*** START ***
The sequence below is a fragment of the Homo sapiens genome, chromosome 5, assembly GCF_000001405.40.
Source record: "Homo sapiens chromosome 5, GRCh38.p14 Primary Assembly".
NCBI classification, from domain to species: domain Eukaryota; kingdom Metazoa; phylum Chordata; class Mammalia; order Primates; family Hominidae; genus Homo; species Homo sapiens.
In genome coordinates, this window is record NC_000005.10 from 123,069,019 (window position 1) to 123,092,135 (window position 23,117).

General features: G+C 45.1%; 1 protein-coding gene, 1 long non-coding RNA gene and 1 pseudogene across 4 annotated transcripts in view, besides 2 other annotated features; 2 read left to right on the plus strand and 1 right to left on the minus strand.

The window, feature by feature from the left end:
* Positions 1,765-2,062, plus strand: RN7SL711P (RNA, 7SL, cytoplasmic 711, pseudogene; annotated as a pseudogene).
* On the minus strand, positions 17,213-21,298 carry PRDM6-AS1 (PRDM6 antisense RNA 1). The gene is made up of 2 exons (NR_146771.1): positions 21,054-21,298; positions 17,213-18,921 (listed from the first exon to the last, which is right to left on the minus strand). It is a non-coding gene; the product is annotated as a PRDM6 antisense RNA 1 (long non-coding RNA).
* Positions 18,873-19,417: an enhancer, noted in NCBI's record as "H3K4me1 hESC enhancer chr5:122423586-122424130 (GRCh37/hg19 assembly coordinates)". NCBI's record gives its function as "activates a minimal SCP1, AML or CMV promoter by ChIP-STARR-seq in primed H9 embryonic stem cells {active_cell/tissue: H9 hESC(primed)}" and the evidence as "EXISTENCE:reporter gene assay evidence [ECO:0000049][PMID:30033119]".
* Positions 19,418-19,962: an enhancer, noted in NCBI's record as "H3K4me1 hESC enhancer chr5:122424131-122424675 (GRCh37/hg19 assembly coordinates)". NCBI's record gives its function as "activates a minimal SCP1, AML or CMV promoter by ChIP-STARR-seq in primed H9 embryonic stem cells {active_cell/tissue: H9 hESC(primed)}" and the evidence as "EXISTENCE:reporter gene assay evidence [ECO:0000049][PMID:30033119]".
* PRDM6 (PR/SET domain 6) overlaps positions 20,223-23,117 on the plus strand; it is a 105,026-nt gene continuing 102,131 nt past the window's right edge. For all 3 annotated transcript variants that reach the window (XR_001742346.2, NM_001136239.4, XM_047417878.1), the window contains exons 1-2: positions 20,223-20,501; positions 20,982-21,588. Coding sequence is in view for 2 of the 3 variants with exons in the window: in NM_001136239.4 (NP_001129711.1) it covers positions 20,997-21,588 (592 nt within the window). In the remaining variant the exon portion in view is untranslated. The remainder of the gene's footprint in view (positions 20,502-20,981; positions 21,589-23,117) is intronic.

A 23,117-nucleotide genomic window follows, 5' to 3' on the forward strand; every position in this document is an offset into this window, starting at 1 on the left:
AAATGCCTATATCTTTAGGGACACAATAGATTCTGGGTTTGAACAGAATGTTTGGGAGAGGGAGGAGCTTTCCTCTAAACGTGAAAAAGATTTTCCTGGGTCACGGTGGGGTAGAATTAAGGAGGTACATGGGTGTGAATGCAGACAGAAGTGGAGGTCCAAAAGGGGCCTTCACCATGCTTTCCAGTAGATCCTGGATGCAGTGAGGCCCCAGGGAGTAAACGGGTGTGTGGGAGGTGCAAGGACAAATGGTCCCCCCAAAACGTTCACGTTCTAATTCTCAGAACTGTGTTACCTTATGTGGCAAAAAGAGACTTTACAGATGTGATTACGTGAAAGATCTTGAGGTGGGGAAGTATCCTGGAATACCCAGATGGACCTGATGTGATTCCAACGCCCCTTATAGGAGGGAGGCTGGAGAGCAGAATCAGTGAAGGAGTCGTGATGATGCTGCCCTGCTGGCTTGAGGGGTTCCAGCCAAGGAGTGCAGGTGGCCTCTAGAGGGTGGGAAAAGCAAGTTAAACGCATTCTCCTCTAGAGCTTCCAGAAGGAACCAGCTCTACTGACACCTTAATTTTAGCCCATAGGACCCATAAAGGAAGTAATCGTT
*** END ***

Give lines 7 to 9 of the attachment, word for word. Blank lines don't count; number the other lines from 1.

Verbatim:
* Positions 1,765-2,062, plus strand: RN7SL711P (RNA, 7SL, cytoplasmic 711, pseudogene; annotated as a pseudogene).
* On the minus strand, positions 17,213-21,298 carry PRDM6-AS1 (PRDM6 antisense RNA 1). The gene is made up of 2 exons (NR_146771.1): positions 21,054-21,298; positions 17,213-18,921 (listed from the first exon to the last, which is right to left on the minus strand). It is a non-coding gene; the product is annotated as a PRDM6 antisense RNA 1 (long non-coding RNA).
* Positions 18,873-19,417: an enhancer, noted in NCBI's record as "H3K4me1 hESC enhancer chr5:122423586-122424130 (GRCh37/hg19 assembly coordinates)". NCBI's record gives its function as "activates a minimal SCP1, AML or CMV promoter by ChIP-STARR-seq in primed H9 embryonic stem cells {active_cell/tissue: H9 hESC(primed)}" and the evidence as "EXISTENCE:reporter gene assay evidence [ECO:0000049][PMID:30033119]".